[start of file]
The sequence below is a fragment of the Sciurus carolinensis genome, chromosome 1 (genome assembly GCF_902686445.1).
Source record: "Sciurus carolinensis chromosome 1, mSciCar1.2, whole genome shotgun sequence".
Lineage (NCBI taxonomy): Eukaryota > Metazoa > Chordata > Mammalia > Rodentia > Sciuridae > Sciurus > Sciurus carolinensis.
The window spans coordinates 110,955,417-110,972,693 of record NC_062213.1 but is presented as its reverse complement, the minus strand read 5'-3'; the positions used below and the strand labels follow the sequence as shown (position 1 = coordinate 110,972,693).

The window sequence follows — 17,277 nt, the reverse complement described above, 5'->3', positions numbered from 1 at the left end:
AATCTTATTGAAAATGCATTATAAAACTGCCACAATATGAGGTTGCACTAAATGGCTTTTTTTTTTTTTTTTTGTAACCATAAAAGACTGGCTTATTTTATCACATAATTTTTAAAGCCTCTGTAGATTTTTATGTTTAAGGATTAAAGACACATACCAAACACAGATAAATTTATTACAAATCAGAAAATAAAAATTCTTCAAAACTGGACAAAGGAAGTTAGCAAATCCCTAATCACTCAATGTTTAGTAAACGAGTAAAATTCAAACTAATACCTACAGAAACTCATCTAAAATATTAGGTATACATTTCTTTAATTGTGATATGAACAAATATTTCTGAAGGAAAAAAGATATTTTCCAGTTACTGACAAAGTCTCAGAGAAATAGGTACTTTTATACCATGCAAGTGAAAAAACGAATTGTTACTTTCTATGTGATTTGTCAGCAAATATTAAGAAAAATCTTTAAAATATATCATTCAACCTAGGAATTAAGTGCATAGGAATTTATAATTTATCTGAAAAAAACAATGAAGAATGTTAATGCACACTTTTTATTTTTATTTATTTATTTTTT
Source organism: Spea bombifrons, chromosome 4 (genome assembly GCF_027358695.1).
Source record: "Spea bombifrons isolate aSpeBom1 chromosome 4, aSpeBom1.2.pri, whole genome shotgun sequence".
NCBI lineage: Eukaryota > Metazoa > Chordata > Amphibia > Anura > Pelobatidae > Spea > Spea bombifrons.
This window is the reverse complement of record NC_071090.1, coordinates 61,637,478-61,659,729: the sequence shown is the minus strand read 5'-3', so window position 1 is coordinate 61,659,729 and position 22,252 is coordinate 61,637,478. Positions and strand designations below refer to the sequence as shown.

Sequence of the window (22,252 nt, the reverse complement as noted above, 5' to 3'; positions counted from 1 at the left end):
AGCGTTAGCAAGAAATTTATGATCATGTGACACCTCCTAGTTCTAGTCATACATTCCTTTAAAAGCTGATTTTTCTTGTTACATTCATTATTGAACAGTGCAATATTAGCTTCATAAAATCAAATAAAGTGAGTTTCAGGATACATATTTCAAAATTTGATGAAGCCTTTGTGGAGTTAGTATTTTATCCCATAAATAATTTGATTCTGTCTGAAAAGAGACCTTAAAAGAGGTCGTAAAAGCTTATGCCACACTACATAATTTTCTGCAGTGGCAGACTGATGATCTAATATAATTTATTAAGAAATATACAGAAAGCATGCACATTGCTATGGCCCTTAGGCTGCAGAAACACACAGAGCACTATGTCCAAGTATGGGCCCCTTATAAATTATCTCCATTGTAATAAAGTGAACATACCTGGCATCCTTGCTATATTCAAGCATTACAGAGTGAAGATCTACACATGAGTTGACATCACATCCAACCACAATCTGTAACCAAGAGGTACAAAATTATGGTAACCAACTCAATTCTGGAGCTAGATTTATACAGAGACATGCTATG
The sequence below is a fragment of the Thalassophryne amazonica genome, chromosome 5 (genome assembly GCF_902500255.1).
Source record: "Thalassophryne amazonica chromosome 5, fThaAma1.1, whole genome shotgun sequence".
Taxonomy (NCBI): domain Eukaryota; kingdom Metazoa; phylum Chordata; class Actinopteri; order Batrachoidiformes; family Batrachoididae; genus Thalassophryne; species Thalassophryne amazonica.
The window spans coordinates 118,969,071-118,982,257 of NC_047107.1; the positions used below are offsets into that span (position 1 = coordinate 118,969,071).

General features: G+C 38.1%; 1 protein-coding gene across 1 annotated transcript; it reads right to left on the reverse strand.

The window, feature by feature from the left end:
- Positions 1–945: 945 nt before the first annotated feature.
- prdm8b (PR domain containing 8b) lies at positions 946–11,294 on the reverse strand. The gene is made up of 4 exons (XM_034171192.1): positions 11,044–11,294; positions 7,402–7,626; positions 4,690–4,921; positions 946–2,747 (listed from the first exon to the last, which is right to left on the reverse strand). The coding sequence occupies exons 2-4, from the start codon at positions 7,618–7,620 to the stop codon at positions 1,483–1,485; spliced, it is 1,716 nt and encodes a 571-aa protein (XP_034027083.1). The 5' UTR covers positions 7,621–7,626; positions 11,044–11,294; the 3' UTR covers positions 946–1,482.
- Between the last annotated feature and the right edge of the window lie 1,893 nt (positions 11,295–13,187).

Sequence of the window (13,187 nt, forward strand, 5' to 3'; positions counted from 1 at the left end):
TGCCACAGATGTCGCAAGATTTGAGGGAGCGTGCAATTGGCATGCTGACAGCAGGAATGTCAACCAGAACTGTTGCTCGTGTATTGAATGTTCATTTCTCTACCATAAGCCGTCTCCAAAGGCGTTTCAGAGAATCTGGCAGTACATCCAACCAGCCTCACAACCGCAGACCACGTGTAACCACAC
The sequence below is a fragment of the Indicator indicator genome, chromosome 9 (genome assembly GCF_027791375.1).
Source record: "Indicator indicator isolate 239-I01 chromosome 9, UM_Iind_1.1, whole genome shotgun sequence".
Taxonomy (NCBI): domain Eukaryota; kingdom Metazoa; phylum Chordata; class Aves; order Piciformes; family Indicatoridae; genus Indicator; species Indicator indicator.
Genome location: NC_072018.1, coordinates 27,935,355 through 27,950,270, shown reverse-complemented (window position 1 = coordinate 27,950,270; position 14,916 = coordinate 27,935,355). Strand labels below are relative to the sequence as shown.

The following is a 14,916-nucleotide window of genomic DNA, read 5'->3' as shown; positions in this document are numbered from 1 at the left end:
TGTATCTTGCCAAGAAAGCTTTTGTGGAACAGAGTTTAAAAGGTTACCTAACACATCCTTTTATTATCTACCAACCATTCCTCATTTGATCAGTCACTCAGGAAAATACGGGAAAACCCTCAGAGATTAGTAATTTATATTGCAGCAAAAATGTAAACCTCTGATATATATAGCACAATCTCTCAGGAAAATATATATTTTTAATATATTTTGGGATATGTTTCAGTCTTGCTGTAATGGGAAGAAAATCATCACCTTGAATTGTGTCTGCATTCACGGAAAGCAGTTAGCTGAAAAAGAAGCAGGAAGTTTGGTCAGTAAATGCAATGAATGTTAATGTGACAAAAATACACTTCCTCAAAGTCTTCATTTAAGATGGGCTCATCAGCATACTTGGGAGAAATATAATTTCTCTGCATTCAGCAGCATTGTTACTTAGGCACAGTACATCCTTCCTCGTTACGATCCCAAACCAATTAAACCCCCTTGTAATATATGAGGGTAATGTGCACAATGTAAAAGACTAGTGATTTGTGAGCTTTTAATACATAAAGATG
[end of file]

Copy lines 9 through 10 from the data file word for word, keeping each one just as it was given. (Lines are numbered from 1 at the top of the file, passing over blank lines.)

NCBI lineage: Eukaryota > Metazoa > Chordata > Amphibia > Anura > Pelobatidae > Spea > Spea bombifrons.
This window is the reverse complement of record NC_071090.1, coordinates 61,637,478-61,659,729: the sequence shown is the minus strand read 5'-3', so window position 1 is coordinate 61,659,729 and position 22,252 is coordinate 61,637,478. Positions and strand designations below refer to the sequence as shown.